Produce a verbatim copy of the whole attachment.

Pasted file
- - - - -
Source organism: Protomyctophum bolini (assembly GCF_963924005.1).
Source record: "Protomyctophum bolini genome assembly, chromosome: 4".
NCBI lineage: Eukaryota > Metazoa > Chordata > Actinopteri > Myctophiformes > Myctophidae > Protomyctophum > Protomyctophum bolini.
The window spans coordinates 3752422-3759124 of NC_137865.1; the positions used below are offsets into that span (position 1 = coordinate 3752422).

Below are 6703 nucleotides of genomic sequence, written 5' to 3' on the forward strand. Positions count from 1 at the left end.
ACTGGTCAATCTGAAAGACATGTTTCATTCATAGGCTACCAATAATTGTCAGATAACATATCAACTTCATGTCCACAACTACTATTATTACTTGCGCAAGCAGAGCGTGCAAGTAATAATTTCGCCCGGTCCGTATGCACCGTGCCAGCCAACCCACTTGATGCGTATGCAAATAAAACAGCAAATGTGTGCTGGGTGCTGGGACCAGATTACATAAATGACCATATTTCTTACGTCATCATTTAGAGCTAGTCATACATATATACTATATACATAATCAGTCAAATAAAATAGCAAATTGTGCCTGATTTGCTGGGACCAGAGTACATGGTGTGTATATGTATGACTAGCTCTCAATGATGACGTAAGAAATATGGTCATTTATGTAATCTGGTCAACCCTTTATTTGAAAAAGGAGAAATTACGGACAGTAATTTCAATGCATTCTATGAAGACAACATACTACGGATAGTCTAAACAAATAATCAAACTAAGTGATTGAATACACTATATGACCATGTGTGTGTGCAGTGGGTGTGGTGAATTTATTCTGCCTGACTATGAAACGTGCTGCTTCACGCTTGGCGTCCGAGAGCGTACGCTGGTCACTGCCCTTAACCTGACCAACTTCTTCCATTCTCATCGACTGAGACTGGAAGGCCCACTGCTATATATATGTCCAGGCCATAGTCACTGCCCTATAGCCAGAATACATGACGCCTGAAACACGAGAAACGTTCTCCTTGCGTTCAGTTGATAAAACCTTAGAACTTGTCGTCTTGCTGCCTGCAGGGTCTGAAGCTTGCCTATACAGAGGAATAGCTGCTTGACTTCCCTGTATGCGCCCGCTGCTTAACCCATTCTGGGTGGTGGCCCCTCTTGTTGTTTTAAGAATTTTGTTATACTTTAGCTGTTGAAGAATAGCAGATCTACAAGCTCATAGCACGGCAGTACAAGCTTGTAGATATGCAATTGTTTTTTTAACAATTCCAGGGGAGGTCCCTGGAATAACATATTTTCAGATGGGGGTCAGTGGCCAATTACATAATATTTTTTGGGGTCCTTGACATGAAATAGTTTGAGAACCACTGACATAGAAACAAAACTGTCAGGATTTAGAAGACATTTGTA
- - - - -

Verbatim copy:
Source organism: Protomyctophum bolini (assembly GCF_963924005.1).
Source record: "Protomyctophum bolini genome assembly, chromosome: 4".
NCBI lineage: Eukaryota > Metazoa > Chordata > Actinopteri > Myctophiformes > Myctophidae > Protomyctophum > Protomyctophum bolini.
The window spans coordinates 3752422-3759124 of NC_137865.1; the positions used below are offsets into that span (position 1 = coordinate 3752422).

Below are 6703 nucleotides of genomic sequence, written 5' to 3' on the forward strand. Positions count from 1 at the left end.
ACTGGTCAATCTGAAAGACATGTTTCATTCATAGGCTACCAATAATTGTCAGATAACATATCAACTTCATGTCCACAACTACTATTATTACTTGCGCAAGCAGAGCGTGCAAGTAATAATTTCGCCCGGTCCGTATGCACCGTGCCAGCCAACCCACTTGATGCGTATGCAAATAAAACAGCAAATGTGTGCTGGGTGCTGGGACCAGATTACATAAATGACCATATTTCTTACGTCATCATTTAGAGCTAGTCATACATATATACTATATACATAATCAGTCAAATAAAATAGCAAATTGTGCCTGATTTGCTGGGACCAGAGTACATGGTGTGTATATGTATGACTAGCTCTCAATGATGACGTAAGAAATATGGTCATTTATGTAATCTGGTCAACCCTTTATTTGAAAAAGGAGAAATTACGGACAGTAATTTCAATGCATTCTATGAAGACAACATACTACGGATAGTCTAAACAAATAATCAAACTAAGTGATTGAATACACTATATGACCATGTGTGTGTGCAGTGGGTGTGGTGAATTTATTCTGCCTGACTATGAAACGTGCTGCTTCACGCTTGGCGTCCGAGAGCGTACGCTGGTCACTGCCCTTAACCTGACCAACTTCTTCCATTCTCATCGACTGAGACTGGAAGGCCCACTGCTATATATATGTCCAGGCCATAGTCACTGCCCTATAGCCAGAATACATGACGCCTGAAACACGAGAAACGTTCTCCTTGCGTTCAGTTGATAAAACCTTAGAACTTGTCGTCTTGCTGCCTGCAGGGTCTGAAGCTTGCCTATACAGAGGAATAGCTGCTTGACTTCCCTGTATGCGCCCGCTGCTTAACCCATTCTGGGTGGTGGCCCCTCTTGTTGTTTTAAGAATTTTGTTATACTTTAGCTGTTGAAGAATAGCAGATCTACAAGCTCATAGCACGGCAGTACAAGCTTGTAGATATGCAATTGTTTTTTTAACAATTCCAGGGGAGGTCCCTGGAATAACATATTTTCAGATGGGGGTCAGTGGCCAATTACATAATATTTTTTGGGGTCCTTGACATGAAATAGTTTGAGAACCACTGACATAGAAACAAAACTGTCAGGATTTAGAAGACATTTGTA